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Uses

Edible uses

Notes

The plant is sometimes used as a condiment[1].

An essential oil from the plant is used for flavouring baked goods, condiments, beverages, ice creams etc. It is called 'Spanish oregano oil'[1][2].

Leaves - raw in salads or added as a flavouring to cooked foods[3]. An aromatic tea is made from the leaves. If the leaves are to be dried, the plants should be harvested in early and late summer just before the flowers open and the leaves should be dried quickly[4].

Unknown part

Leaves

Material uses

The essential oil, known as 'Spanish oregano oil', obtained from the leaves is also used in perfumery and soaps, as a mouth wash, medicinally etc[5][6][7][8][4][2].

Unknown part

Medicinal uses(Warning!)

The leaves, and especially the essential oil contained in them, are strongly antiseptic, deodorant and disinfectant[4][2]. The plant can be used fresh at any time of the year, or it can be harvested as it comes into flower and either be distilled for the oil or dried for later use[2]. The essential oil should not be used in aromatherapy because it is highly irritant to the mucous membranes[2].

Ecology

Ecosystem niche/layer

Ecological Functions

Nothing listed.

Forage

Nothing listed.

Shelter

Nothing listed.

Propagation

Seed - sow spring in a cold frame. Seed can also be sown in autumn in a greenhouse. Surface sow or barely cover the seed. Germination can be erratic. When they are large enough to handle, prick the seedlings out into individual pots and grow them on in the greenhouse for at least their first winter. Plant them out into their permanent positions in late spring or early summer, after the last expected frosts.

Division in spring or autumn[4]. Larger divisions can be planted out direct into their permanent positions. We have found that it is best to pot up smaller divisions and grow them on in light shade in a greenhouse or cold frame until they are growing away well. Plant them out in the summer or the following spring. Cuttings of young shoots, 5 - 8cm with a heel, May/June in a frame[4]. Cuttings of half-ripe wood, 5 - 8cm with a heel, July/August in a frame[4].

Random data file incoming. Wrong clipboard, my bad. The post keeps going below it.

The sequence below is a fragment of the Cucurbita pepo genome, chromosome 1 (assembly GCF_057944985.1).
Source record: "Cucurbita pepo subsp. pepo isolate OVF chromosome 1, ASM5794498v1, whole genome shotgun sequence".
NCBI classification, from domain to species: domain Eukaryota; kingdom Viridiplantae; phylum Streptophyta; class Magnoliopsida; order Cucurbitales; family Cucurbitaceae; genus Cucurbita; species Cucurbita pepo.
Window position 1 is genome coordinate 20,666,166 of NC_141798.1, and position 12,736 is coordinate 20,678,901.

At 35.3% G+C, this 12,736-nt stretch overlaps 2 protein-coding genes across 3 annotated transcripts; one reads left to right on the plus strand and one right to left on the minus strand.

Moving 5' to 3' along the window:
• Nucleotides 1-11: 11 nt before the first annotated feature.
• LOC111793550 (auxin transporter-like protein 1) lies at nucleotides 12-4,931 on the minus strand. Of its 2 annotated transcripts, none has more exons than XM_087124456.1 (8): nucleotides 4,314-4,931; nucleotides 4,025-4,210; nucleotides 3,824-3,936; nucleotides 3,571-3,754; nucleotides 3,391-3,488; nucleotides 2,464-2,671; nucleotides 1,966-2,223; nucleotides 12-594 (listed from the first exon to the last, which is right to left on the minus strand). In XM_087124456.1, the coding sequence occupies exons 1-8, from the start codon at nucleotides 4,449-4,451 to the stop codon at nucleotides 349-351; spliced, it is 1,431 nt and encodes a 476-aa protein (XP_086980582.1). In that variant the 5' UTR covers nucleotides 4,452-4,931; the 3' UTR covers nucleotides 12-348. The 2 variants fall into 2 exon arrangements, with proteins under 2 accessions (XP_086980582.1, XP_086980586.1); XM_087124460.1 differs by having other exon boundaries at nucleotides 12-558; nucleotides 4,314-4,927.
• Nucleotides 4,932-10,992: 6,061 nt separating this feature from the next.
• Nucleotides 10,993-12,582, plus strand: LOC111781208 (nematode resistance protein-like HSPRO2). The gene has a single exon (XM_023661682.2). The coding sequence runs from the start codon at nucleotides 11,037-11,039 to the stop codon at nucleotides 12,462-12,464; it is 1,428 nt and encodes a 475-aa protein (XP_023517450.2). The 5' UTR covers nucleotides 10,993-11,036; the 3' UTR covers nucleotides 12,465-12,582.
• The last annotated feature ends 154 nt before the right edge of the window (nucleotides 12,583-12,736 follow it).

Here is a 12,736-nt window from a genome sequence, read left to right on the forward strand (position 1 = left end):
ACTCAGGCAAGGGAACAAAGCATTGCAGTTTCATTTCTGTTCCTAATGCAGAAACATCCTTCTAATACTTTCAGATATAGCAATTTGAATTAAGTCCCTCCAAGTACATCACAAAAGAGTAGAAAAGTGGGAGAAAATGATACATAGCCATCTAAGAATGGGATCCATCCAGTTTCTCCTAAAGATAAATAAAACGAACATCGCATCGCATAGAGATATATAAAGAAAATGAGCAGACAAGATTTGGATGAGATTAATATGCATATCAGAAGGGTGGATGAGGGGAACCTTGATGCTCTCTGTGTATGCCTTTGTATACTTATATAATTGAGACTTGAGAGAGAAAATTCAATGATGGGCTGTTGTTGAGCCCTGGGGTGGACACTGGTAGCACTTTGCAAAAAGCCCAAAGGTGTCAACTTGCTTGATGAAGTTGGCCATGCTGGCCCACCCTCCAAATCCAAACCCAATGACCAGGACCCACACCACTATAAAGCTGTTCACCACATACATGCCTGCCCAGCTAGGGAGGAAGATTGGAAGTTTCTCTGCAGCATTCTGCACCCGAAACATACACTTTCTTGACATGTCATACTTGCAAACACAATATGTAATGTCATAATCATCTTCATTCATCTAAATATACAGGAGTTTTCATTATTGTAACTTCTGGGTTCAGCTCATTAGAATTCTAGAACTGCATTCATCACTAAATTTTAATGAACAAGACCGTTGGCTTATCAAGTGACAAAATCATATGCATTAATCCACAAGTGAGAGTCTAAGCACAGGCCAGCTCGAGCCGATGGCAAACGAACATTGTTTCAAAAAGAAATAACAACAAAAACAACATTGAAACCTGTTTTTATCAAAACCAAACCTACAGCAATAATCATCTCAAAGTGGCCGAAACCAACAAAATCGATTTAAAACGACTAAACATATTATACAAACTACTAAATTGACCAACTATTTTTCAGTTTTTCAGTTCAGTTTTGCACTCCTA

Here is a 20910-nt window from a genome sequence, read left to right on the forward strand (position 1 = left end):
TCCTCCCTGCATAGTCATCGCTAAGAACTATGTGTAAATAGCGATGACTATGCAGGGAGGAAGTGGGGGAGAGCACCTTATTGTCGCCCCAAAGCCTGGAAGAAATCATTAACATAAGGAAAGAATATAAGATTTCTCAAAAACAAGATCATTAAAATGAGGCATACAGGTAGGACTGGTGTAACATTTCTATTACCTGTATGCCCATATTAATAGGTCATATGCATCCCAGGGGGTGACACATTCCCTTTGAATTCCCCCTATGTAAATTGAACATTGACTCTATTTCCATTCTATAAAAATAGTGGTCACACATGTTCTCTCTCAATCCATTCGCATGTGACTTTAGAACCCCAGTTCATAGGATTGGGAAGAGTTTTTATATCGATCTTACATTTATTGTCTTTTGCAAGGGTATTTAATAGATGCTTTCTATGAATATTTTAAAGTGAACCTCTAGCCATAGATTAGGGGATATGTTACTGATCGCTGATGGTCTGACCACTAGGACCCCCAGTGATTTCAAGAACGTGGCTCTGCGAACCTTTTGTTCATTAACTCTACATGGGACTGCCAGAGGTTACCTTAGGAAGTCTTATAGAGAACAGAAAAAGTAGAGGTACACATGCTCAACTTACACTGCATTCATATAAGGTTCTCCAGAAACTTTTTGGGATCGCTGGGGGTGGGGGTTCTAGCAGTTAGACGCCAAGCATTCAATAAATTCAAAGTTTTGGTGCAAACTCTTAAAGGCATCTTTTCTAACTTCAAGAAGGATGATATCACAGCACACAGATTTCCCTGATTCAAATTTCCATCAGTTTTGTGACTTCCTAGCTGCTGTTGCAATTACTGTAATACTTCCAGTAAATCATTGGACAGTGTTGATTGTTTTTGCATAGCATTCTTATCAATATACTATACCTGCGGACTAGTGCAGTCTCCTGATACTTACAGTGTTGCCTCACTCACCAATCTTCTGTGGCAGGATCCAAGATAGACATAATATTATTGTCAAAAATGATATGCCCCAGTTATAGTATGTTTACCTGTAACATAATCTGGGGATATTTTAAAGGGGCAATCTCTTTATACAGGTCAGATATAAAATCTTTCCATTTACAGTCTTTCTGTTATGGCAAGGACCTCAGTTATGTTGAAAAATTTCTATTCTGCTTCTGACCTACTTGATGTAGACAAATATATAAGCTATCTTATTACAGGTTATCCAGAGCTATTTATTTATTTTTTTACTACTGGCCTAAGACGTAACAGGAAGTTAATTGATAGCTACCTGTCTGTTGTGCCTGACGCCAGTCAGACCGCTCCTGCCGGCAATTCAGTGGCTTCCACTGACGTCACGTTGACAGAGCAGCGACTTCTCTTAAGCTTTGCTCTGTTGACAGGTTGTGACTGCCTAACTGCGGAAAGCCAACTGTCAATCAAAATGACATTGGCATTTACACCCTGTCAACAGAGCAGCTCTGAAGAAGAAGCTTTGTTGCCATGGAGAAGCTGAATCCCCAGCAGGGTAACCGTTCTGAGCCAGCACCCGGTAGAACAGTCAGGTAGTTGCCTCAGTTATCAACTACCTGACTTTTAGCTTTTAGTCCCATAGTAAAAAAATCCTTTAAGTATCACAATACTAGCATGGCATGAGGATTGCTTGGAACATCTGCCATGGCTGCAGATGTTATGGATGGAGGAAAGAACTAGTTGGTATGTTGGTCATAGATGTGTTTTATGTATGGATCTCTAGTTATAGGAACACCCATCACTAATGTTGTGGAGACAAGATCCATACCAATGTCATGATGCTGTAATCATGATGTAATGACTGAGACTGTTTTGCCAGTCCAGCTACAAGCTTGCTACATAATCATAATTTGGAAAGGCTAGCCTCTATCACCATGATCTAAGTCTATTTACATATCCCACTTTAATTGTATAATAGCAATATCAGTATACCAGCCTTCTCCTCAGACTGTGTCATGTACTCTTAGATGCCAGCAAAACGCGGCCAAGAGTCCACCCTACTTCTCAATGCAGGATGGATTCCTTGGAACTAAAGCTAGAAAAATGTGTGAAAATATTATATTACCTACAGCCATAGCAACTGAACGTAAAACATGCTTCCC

Layering.

Practical Plants is currently lacking information on propagation instructions of Thymus capitatus. Help us fill in the blanks! Edit this page to add your knowledge.



Cultivation

Prefers a light, well-drained calcareous soil and a sunny position[4]. Thymes dislike wet conditions, especially in the winter. A layer of gravel on the soil around them will help protect the foliage from wet soils[2].

Plants are hardy to about -10°c[4]. This species used to be cultivated as a culinary herb in the herb garden but it has now fallen into disuse[3]. The flowers are rich in nectar and are very attractive to honey bees[7][9][4][2]. The growing plant is a beneficial companion for most plants[10]. The plant is powerfully pungent when handled[11].

This is a very difficult genus taxonomically, the species hybridize freely with each other and often intergrade into each other[4].

Crops

Problems, pests & diseases

Associations & Interactions

There are no interactions listed for Thymus capitatus. Do you know of an interaction that should be listed here? edit this page to add it.

Polycultures & Guilds

There are no polycultures listed which include Thymus capitatus.

Descendants

Cultivars

Varieties

None listed.

Subspecies

None listed.

Full Data

This table shows all the data stored for this plant.

Taxonomy
Binomial name
Thymus capitatus
Genus
Thymus
Family
Labiatae
Imported References
Edible uses
Medicinal uses
Material uses & Functions
Botanic
Propagation
Cultivation
Environment
Cultivation
Uses
Edible uses
None listed.
Material uses
None listed.
Medicinal uses
None listed.
Functions & Nature
Functions
Provides forage for
Provides shelter for
Environment
Hardiness Zone
7
Heat Zone
?
Water
moderate
Sun
full sun
Shade
no shade
Soil PH
Soil Texture
Soil Water Retention
Environmental Tolerances
    Ecosystems
    Native Climate Zones
    None listed.
    Adapted Climate Zones
    None listed.
    Native Geographical Range
    None listed.
    Native Environment
    None listed.
    Ecosystem Niche
    None listed.
    Root Zone Tendancy
    None listed.
    Life
    Deciduous or Evergreen
    Herbaceous or Woody
    Life Cycle
    Growth Rate
    ?
    Mature Size
    Fertility
    ?
    Pollinators
    Flower Colour
    ?
    Flower Type











    References

    1. ? 1.01.11.2 Facciola. S. Cornucopia - A Source Book of Edible Plants. Kampong Publications ISBN 0-9628087-0-9 (1990-00-00)
    2. ? 2.02.12.22.32.42.52.62.72.82.9 Bown. D. Encyclopaedia of Herbs and their Uses. Dorling Kindersley, London. ISBN 0-7513-020-31 (1995-00-00)
    3. ? 3.03.13.2 Hedrick. U. P. Sturtevant's Edible Plants of the World. Dover Publications ISBN 0-486-20459-6 (1972-00-00)
    4. ? 4.004.014.024.034.044.054.064.074.084.094.104.114.124.13 Huxley. A. The New RHS Dictionary of Gardening. 1992. MacMillan Press ISBN 0-333-47494-5 (1992-00-00)
    5. ? 5.05.1 Uphof. J. C. Th. Dictionary of Economic Plants. Weinheim (1959-00-00)
    6. ? 6.06.1 Schery. R. W. Plants for Man. ()
    7. ? 7.07.17.2 Polunin. O. and Huxley. A. Flowers of the Mediterranean. Hogarth Press ISBN 0-7012-0784-1 (1987-00-00)
    8. ? 8.08.1 Polunin. O. Flowers of Europe - A Field Guide. Oxford University Press ISBN 0192176218 (1969-00-00)
    9. ? Niebuhr. A. D. Herbs of Greece. Herb Society of America. (1970-00-00)
    10. ? Hatfield. A. W. How to Enjoy your Weeds. Frederick Muller Ltd ISBN 0-584-10141-4 (1977-00-00)
    11. ? Genders. R. Scented Flora of the World. Robert Hale. London. ISBN 0-7090-5440-8 (1994-00-00)
    12. ? ? Flora Europaea Cambridge University Press (1964-00-00)

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